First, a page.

Uh oh. I'd seen that face on Matt Lauer before — a smile masking sheer terror. And he had a right to be concerned.
It was 2012 and I was sitting in the Yankees dugout, about to be in the same breathing space as one of my idols, Derek Jeter.
To be clear, Matt wasn't concerned about being embarrassed by me, he was concerned for me, and my ability to maintain self-control and avoid being detained by stadium security and possibly the NYPD.
This wasn't my first time seeing Derek Jeter in person. I'd seen him many, many, many times...from 300 feet away. For two decades I'd watched his Jeter-ian acrobatics in reverse, from the outfield bleachers, his Number 2 glistening in the sun. And believe me, it glistens.
I'm a bleacher creature. And not just because I can't afford tickets to the swanky Legends section! (I can't). I like to sit with the fans — the real fans. And to be honest, we don't even need bleachers, because true fans don't sit. Especially when Jeter is at bat.
I don't need to tell anyone why I'm a Jeter fan — if it's not obvious after 20 years, then you've been living under a rock. But in case you have been living under a rock, here's why.
I'm a Derek Jeter fan because he has never let me down, not one time. He presents something pure and right, and is proof that good things can happen to good people.
And my favorite part hasn't even been watching him play. It's the subway rides home after a game, when a sea of humanity comes together in those subway cars, and for that 30-minute ride back home, we all have something in common: a mutual respect for Jeter and a bond that together we have just borne witness to something great.
So at that moment, as I knew that "something great" was going to be walking out those clubhouse doors, I started to sweat. The smell of leather and sweat and bubblegum was starting to overwhelm me. I couldn't do this.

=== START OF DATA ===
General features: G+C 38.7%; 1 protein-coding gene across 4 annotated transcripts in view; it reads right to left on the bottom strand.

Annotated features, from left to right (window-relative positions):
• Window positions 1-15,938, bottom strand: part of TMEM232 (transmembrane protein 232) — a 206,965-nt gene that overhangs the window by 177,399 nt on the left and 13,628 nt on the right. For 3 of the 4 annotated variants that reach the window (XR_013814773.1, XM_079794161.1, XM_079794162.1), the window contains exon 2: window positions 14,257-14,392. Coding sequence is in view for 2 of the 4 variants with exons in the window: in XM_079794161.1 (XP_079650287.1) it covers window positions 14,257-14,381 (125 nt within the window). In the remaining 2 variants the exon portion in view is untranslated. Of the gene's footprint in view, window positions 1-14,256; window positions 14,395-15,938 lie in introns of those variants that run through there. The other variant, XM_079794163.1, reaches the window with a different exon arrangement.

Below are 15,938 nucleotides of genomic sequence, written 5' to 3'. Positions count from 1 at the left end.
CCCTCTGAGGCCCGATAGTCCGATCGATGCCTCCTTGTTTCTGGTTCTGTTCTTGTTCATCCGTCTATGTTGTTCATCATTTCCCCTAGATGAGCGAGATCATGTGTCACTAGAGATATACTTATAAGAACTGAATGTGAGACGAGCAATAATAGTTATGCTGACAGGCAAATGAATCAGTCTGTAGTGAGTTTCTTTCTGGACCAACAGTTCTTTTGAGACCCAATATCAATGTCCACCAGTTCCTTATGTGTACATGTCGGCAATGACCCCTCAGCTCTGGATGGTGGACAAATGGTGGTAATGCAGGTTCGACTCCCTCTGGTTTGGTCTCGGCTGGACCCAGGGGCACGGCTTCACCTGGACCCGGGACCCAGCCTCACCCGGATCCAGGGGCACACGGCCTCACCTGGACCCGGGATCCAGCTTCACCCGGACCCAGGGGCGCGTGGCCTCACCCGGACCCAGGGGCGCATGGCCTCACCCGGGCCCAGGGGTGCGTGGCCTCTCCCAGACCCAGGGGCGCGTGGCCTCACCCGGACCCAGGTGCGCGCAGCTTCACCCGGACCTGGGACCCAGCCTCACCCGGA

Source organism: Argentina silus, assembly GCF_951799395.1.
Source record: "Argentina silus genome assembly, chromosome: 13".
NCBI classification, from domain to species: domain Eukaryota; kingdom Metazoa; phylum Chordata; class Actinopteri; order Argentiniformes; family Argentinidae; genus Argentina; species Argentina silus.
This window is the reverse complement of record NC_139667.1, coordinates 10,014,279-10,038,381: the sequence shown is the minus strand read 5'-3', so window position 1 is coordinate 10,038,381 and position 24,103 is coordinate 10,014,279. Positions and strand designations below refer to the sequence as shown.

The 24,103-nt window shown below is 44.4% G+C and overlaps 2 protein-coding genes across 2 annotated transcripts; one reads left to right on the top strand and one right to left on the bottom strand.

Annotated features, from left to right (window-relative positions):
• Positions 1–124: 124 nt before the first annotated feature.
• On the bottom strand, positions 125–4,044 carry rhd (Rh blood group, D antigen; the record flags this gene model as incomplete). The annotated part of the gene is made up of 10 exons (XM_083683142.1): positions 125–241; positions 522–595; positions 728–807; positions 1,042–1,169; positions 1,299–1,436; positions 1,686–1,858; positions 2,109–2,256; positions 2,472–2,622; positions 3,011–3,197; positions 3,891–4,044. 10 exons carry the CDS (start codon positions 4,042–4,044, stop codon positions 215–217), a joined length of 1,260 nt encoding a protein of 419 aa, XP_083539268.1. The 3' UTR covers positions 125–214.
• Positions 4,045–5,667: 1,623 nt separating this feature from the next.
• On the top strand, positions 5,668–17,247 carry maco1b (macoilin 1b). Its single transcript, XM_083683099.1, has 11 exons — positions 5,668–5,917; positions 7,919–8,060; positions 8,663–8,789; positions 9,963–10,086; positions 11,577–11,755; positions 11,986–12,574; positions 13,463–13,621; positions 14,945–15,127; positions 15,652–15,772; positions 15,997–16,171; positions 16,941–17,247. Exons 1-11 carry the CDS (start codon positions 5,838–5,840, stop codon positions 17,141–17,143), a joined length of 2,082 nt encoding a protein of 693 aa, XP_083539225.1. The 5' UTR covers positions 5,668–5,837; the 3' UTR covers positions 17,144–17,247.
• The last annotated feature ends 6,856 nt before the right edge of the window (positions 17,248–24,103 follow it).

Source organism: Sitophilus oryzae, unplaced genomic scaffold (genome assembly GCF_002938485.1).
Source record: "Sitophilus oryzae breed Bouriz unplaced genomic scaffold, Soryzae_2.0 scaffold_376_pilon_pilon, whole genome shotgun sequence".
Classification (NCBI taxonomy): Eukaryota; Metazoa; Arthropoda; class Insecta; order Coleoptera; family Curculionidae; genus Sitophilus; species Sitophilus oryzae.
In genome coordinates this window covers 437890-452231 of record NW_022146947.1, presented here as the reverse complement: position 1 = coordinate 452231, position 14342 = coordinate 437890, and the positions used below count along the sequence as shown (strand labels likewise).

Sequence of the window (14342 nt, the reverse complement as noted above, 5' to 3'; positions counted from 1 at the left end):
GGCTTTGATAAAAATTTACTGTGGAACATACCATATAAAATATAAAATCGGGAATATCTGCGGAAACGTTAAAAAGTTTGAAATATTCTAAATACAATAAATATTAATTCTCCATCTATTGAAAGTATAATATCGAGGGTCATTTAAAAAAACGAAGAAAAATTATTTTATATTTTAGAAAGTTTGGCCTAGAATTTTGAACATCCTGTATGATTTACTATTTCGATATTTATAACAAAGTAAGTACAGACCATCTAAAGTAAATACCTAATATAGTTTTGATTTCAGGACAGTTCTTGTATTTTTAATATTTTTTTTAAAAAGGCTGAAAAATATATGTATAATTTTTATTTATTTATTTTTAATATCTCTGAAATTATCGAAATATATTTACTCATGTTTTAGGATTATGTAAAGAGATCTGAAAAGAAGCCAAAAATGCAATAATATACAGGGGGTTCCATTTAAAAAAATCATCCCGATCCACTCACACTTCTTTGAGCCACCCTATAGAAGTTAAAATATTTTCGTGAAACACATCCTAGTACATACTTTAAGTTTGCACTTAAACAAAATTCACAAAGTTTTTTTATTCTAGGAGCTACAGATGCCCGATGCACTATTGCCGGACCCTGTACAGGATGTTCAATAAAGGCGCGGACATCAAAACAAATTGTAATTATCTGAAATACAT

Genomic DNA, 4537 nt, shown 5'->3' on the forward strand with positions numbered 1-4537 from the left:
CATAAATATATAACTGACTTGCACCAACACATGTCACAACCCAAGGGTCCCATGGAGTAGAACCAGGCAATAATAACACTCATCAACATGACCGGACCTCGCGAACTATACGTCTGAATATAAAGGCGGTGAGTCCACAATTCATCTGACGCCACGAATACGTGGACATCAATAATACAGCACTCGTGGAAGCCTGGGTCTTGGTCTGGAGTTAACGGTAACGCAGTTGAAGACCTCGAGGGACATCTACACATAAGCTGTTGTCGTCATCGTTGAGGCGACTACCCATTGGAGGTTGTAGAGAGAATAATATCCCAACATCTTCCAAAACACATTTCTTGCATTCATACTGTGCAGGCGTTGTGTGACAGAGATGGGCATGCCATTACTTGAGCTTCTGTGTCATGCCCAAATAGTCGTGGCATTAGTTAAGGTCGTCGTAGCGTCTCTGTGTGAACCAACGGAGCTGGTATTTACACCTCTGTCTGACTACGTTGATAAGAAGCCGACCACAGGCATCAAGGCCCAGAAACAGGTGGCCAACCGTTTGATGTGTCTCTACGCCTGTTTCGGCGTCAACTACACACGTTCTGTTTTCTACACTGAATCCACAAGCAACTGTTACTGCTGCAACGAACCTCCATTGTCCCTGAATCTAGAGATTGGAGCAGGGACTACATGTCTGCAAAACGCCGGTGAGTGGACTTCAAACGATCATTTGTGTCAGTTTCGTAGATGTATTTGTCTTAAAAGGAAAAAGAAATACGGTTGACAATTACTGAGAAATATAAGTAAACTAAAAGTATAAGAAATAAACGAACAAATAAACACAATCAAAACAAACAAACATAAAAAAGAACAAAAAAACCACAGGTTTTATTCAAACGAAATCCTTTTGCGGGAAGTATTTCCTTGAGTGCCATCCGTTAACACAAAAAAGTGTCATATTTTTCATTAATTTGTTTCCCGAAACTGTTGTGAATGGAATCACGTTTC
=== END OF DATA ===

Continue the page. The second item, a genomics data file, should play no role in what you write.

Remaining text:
And then I saw him: Derek Jeter.
As he walked up the stairs and into the dugout, my first thought was, he is a giant! And here's where I'm going to get all girly, but ladies, I'm here to report that his handsomeness in person is profound.
He walked over with the same stride I've seen a million times from hundreds of feet away, confident and smooth, and shook Matt's hand — firmly and friendly. He shook the crew's hands. He looked everybody in the eye.
And I just stood there, as if frozen by Medusa, behind one of our cameramen. I realized I hadn't been breathing for a good 20 seconds. You know those out-of-body experiences people talk about having? It was happening to me.
The interview began, and Derek — as I had always imagined — was a true professional, friendly and engaging, joking with the crew before and after.
We were with a child suffering from albinism (as part of Yankees Hope Week, a week of charitable giving in which the team brings children in need to the stadium) who was too young to realize the greatness of this moment. When Derek asked him how he was doing, the child replied that he wanted a glass of water. It took Derek about two seconds to get up and retrieve that boy a cup of water.
The interview may have lasted 10 minutes. Maybe it was 20 minutes. Or maybe it was two minutes. It went by in a flash. Derek Jeter shook everyone's hand and again, I stood like a frozen statue behind our crew. I didn't dare ask for a picture.
And then just like that he was gone — and we were being gently encouraged to pack our things and go.
Matt put his arm around me and said something like, "You can breathe now!"
I waited until everyone made their way out of the dugout, and for just a moment, I was alone. I looked up toward my usual seats in the right field bleachers to see what the players see from this spot. We must look so small way out there. How could you really see anyone?
But that's what so special about Derek Jeter. He made me feel like every catch, every throw, every hit was just for me.
Next season, I will sit in those same seats. I will look out to the dugout and remember that I got to be part of something special. Maybe I will tell a total stranger that I got to meet Derek Jeter once. Then again, maybe I won't.
Because maybe that time was really just for me.